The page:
Taxes proposed by Lebanon's Finance Ministry are coming under mounting criticism from economists, bankers and businesses who are warning that these measures would add more burden on citizens and the struggling economy.
One of the vocal opponents of the taxes, which are aimed at financing a public salary increase, was the Association of Banks in Lebanon, which issued a statement urging the government to look for other ways to increase state revenues.
The Cabinet and Parliament’s Finance and Budget Committee held several meetings over the past few weeks to review the 2017 draft budget and the proposed taxes.
There is a consensus among the main political parties to endorse the budget before the parliamentary elections, but the issue of taxes is still point of contention.
Many politicians realize that increasing taxes amid an economic slowdown could trigger social unrest and wide demonstrations by the labor unions and civil society groups.
Finance Minister Ali Hasan Khalil has proposed a series of taxes in his draft budget, such as increasing the value added tax from 10 to 11 percent, increasing taxes on the interest of deposits from 5 to 7 percent, increasing taxes on companies’ profits from 15 to 17 percent, placing a 15 percent tax on profits from real estate transactions and implementing a 4 percent fee on the import of kerosene.
Khalil argues that these taxes are necessary if the government wants to finance overdue salary increases for the civil servants and public school teachers.
The minister estimated the cost of financing the proposed salary scale at LL1.2 trillion ($800 million).
Total expenditures, according to the draft budget bill, are LL24.701 trillion, an increase of 7.7 percent.
Projected government revenues are around LL13.406 trillion, or 20.49 percent of the GDP.
Leading economist Marwan Iskander told The Daily Star that there are better ways in reduce spending and increase revenues without the need to add more taxes on the citizens.
“The alternative [to taxes] is clear as the sun. One the solutions are to run some of the power plants on gas instead of fuel. The Chinese have proposed to finance the construction of power plants over the next 30 years with 2 percent interest and two year grace period. If we build one more plant and turn two other existing plants to run with LNG [liquefied natural gas], Lebanon can save $1.2 billion annually,” Iskander said.
Deir Ammar and Beddawi power plants, each with a 450 MW capacity, were originally built to run on gas. But the plants were forced to run on fuel oil because the government could not secure a sustainable gas supply.
Iskander also proposed the rejuvenation of Tripoli Port and the opening of Qleiaat airport in the north.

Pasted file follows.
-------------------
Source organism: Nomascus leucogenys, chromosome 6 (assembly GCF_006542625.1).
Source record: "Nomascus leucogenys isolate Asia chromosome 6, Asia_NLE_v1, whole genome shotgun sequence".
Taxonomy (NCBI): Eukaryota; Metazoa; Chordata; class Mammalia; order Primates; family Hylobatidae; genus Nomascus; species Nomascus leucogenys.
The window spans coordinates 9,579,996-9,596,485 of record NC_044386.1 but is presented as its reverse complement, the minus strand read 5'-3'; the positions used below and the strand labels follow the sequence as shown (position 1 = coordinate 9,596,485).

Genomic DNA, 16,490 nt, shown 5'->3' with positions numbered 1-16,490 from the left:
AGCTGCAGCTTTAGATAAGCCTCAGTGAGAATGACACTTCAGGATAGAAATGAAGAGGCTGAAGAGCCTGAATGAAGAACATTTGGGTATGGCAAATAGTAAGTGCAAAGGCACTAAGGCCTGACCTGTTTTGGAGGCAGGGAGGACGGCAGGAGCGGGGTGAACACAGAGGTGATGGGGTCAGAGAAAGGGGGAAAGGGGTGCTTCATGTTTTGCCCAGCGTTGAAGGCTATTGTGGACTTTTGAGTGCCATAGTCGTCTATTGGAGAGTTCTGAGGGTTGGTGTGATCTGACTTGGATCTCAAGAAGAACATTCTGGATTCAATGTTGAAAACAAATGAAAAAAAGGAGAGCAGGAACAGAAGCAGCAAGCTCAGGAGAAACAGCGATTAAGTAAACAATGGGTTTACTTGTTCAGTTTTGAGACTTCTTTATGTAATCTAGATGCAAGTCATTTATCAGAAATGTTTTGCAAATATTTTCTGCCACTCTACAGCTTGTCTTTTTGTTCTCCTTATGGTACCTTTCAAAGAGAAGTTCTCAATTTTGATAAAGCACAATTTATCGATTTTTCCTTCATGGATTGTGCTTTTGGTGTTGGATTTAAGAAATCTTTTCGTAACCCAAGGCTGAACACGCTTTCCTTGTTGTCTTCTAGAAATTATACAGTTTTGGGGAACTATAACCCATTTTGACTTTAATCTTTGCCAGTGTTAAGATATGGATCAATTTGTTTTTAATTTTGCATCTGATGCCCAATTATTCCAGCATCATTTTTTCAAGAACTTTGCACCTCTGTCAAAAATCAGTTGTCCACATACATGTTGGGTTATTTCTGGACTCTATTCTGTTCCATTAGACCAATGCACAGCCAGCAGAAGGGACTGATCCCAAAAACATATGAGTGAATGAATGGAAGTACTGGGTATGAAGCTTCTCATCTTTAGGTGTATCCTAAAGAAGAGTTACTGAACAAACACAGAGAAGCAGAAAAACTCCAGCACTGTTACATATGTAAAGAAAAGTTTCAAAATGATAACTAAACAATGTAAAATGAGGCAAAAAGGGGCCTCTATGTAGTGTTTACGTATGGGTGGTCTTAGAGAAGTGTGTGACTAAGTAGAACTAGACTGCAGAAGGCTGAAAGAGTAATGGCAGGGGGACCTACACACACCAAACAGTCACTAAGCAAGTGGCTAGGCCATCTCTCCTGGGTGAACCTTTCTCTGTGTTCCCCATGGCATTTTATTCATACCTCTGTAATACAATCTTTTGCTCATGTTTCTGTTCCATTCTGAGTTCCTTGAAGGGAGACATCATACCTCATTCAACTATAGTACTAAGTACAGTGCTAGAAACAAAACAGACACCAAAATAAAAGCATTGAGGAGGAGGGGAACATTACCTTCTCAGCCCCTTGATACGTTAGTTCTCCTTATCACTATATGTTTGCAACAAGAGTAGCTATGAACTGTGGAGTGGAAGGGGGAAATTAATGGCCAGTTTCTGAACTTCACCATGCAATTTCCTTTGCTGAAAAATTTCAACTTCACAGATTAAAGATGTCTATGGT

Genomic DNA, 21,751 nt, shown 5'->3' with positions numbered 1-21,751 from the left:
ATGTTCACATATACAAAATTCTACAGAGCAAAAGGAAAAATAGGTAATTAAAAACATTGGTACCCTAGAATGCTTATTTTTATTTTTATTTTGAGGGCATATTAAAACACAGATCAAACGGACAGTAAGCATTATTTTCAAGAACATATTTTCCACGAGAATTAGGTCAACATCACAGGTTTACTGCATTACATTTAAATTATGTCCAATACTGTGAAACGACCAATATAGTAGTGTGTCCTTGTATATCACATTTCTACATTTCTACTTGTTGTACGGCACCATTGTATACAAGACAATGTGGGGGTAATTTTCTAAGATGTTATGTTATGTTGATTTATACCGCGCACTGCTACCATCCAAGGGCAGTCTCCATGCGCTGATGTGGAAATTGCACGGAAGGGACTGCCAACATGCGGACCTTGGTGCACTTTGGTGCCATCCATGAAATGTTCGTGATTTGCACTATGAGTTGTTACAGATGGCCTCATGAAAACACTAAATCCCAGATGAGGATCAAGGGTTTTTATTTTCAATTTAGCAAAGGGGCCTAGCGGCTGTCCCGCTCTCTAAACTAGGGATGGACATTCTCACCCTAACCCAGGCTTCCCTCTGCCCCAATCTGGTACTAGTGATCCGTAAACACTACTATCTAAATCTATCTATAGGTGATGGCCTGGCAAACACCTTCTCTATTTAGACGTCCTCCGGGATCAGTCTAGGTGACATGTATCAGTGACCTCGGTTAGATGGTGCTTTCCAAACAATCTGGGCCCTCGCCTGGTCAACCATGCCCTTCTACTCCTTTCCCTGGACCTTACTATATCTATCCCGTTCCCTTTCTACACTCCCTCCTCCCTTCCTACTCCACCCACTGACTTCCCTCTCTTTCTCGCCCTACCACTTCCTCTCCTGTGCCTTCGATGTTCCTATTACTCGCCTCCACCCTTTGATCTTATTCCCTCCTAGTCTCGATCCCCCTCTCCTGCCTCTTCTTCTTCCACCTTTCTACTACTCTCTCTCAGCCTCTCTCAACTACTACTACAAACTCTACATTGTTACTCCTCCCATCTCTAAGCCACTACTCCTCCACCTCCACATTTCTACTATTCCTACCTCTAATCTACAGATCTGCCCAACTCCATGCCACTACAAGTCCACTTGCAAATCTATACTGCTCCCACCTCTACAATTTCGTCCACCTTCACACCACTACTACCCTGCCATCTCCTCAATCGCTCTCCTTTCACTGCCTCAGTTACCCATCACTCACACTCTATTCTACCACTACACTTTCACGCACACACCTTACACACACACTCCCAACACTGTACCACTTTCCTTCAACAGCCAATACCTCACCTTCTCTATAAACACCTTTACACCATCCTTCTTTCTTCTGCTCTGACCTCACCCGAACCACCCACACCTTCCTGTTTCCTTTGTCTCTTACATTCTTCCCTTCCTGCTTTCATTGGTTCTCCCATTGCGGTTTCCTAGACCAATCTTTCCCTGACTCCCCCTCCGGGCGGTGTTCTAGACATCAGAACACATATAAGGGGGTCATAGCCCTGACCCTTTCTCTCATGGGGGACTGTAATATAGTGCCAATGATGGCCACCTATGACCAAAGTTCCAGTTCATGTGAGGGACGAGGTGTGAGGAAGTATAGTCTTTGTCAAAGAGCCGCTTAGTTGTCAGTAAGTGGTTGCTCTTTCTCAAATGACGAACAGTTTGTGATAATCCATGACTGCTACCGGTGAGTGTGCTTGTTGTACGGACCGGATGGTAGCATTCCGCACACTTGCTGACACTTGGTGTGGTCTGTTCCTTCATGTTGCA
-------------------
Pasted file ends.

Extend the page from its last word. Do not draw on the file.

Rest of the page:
He said these two things alone could secure $500 million of additional revenues to the state.
Iskander also reiterated calls for the full computerization of all government departments, as in the case in Dubai.
The Association of Banks in Lebanon, which held a meeting in its headquarters Wednesday, urged the government to drop the idea of raising taxes on the profits of companies and banks, adding that it would meet with officials soon to address this issue.
It cautioned that additional taxes amid an economic slowdown would have negative effect on growth and the inflow of deposits and funds to Lebanon.
Some economists and bankers fear that increasing taxes on interest on deposits would dissuade the investors and Lebanese expats from sending remittances to Lebanon.
They added that increasing taxes on interest of deposits from 5 to 7 percent represents a 40 percent increase.
Iskander said that customer deposits registered a growth of just 2 percent before the Central Bank launched its financial engineering program last year.
In its latest report on Lebanon, the International Monetary Fund recommended similar tax increases to those found in the draft budget.
The IMF has also urged the Lebanese government to look for new alternatives to reduce the mounting public debt. “The authorities need to articulate a plausible policy mix that halts the growth of public debt and places the economy on a more sustainable path. Front-loaded fiscal adjustment needs to be based on fair and broad-based revenue measures – starting from fuel taxation – and rebalanced spending, in particular a reduction of costly electricity transfers. Passage of a credible budget is a priority,” the fund said.
It noted that the country’s credit ratings reflect Lebanon’s challenges. “Moody’s downgraded Lebanon from B1 to B2 in December 2014; and Fitch downgraded Lebanon to B-minus in July 2016. S&P, on the other hand, has kept its B-minus rating since November 2013, though it upgraded the outlook from negative to stable in 2016. Rating agencies’ assessments continue to focus on the bank-sovereign nexus, slowing deposit growth and reserves, domestic political uncertainties and rising fiscal difficulties,” the IMF said.
By Osama Habib
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